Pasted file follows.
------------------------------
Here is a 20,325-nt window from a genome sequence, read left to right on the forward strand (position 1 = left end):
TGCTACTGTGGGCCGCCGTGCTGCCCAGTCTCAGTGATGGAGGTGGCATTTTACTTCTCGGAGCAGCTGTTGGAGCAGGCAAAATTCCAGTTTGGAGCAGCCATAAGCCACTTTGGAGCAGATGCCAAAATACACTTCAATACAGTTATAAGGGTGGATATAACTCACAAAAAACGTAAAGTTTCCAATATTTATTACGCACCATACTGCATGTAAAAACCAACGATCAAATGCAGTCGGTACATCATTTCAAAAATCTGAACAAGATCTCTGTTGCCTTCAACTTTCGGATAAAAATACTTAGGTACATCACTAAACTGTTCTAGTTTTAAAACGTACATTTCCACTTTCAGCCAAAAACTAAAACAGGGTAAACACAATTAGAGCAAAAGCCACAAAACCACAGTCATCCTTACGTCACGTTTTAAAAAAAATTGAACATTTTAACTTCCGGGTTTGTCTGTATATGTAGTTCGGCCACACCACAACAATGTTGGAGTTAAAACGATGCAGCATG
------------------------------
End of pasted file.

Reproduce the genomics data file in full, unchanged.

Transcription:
Here is a 20,325-nt window from a genome sequence, read left to right on the forward strand (position 1 = left end):
TGCTACTGTGGGCCGCCGTGCTGCCCAGTCTCAGTGATGGAGGTGGCATTTTACTTCTCGGAGCAGCTGTTGGAGCAGGCAAAATTCCAGTTTGGAGCAGCCATAAGCCACTTTGGAGCAGATGCCAAAATACACTTCAATACAGTTATAAGGGTGGATATAACTCACAAAAAACGTAAAGTTTCCAATATTTATTACGCACCATACTGCATGTAAAAACCAACGATCAAATGCAGTCGGTACATCATTTCAAAAATCTGAACAAGATCTCTGTTGCCTTCAACTTTCGGATAAAAATACTTAGGTACATCACTAAACTGTTCTAGTTTTAAAACGTACATTTCCACTTTCAGCCAAAAACTAAAACAGGGTAAACACAATTAGAGCAAAAGCCACAAAACCACAGTCATCCTTACGTCACGTTTTAAAAAAAATTGAACATTTTAACTTCCGGGTTTGTCTGTATATGTAGTTCGGCCACACCACAACAATGTTGGAGTTAAAACGATGCAGCATG